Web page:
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    I posted this question before, but it got buried.

    How difficulties it to get full marks in an a level maths exam, edexcel specifically. Is it sufficient to get the right answer and show a reasonable amount of working? Can full marks be achieved without quoting formulas? If formulas are necessary, should they be quoted in a specific way, using specific symbols? For example, can sin(2A)=2cos(A)sin(A) be written as sin(2theta)=2cos(theta)sin(theta )?

    Just nervous about the exams. I'm well practised, but I haven't got anyone to mark past papers for me, so I'd just like to know how strict the marking scheme really is.
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    (Original post by jpepsred)

    How difficulties it to get full marks in an a level maths exam, edexcel specifically.
    Not at all.

    Is it sufficient to get the right answer and show a reasonable amount of working?
    Yes.

    Can full marks be achieved without quoting formulas?
    You'll need to clarify what you mean.


    If formulas are necessary, should they be quoted in a specific way, using specific symbols? For example, can sin(2A)=2cos(A)sin(A) be written as sin(2theta)=2cos(theta)sin(theta )?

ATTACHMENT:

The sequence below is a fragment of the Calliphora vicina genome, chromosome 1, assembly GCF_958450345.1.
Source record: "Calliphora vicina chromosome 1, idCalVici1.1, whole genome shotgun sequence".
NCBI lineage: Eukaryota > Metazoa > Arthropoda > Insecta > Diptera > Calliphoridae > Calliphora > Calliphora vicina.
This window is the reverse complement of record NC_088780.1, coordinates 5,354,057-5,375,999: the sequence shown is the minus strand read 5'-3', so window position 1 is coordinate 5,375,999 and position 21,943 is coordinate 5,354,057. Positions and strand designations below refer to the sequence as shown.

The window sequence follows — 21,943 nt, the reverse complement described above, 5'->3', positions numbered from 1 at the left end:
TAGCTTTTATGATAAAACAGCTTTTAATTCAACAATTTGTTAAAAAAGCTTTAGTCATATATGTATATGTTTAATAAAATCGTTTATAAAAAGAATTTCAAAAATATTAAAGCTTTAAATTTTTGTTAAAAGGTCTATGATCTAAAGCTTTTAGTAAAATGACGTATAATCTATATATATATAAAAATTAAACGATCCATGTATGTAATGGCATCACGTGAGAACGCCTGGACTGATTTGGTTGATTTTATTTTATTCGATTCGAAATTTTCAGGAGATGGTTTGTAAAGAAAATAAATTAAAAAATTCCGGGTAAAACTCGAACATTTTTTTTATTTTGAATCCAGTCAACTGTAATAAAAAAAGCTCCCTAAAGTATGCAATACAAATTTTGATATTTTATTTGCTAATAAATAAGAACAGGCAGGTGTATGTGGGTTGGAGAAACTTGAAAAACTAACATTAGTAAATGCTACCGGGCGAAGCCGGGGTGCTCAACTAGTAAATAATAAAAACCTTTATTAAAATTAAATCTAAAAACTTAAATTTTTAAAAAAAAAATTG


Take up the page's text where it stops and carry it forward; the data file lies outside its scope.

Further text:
As long as they are correct, your example is perfectly fine.

    Just nervous about the exams. I'm well practised, but I haven't got anyone to mark past papers for me, so I'd just like to know how strict the marking scheme really is.
    They're not overly strict. You'll be fine. The marks schemes are quite explicit on how marks are awarded, so not having anybody to mark them isn't really a problem.
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    If you look at some mark schemes, they're pretty much a barren wasteland (M1 springs to mind). However, in some mark schemes (particularly FP2/3), there's a lot going on because there are so many ways to answer a question. As such, if your method is not quoted in the mark scheme, you will still be given credit for a valid method in reaching the required solution.

    As for formulae, it is better to use the symbols and notation that you're given in the question (e.g., use theta rather than A if the question is in terms of theta). But its OK if you don't because you'll just be substituting values in anyway.

    You tend not to need to quote them in order to gain the marks (the mark schemes rarely do). However, it is far easier and best practice to quote the formula, double-check you've copied it or recalled it correctly, then substitute your values in.

    I know in some mark schemes (an FP2 Taylor Series question, I forget the year), you can lose a mark if you write f(x) rather than y=... If the question is defined as y=..., stick with that unless you explicitly say let f(x)=y. This also follows for writing f'(x) if the question is defined in terms of y=...

    I always make sure that my notation is correct, because there's nothing stopping the examiners dropping you an accuracy mark.
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    Thanks. That's reassuring.
 
 
 
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